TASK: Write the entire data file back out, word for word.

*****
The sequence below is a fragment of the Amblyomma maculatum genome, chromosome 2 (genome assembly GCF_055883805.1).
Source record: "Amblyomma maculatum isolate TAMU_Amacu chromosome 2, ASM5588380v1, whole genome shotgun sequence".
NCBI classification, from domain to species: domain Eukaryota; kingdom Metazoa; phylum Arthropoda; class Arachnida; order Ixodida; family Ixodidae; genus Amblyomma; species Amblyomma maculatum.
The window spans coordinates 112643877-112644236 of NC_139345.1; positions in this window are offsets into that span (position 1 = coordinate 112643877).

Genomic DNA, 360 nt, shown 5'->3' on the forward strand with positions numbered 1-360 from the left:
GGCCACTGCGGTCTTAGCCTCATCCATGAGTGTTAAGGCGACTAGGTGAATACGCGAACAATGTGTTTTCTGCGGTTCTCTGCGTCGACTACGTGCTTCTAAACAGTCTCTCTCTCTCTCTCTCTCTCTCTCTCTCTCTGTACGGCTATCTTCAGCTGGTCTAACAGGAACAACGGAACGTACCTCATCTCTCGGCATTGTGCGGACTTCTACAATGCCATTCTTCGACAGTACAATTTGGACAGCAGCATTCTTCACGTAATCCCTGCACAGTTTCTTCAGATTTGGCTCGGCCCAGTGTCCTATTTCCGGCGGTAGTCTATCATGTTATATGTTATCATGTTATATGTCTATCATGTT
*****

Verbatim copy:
The sequence below is a fragment of the Amblyomma maculatum genome, chromosome 2 (genome assembly GCF_055883805.1).
Source record: "Amblyomma maculatum isolate TAMU_Amacu chromosome 2, ASM5588380v1, whole genome shotgun sequence".
NCBI classification, from domain to species: domain Eukaryota; kingdom Metazoa; phylum Arthropoda; class Arachnida; order Ixodida; family Ixodidae; genus Amblyomma; species Amblyomma maculatum.
The window spans coordinates 112643877-112644236 of NC_139345.1; positions in this window are offsets into that span (position 1 = coordinate 112643877).

Genomic DNA, 360 nt, shown 5'->3' on the forward strand with positions numbered 1-360 from the left:
GGCCACTGCGGTCTTAGCCTCATCCATGAGTGTTAAGGCGACTAGGTGAATACGCGAACAATGTGTTTTCTGCGGTTCTCTGCGTCGACTACGTGCTTCTAAACAGTCTCTCTCTCTCTCTCTCTCTCTCTCTCTCTCTGTACGGCTATCTTCAGCTGGTCTAACAGGAACAACGGAACGTACCTCATCTCTCGGCATTGTGCGGACTTCTACAATGCCATTCTTCGACAGTACAATTTGGACAGCAGCATTCTTCACGTAATCCCTGCACAGTTTCTTCAGATTTGGCTCGGCCCAGTGTCCTATTTCCGGCGGTAGTCTATCATGTTATATGTTATCATGTTATATGTCTATCATGTT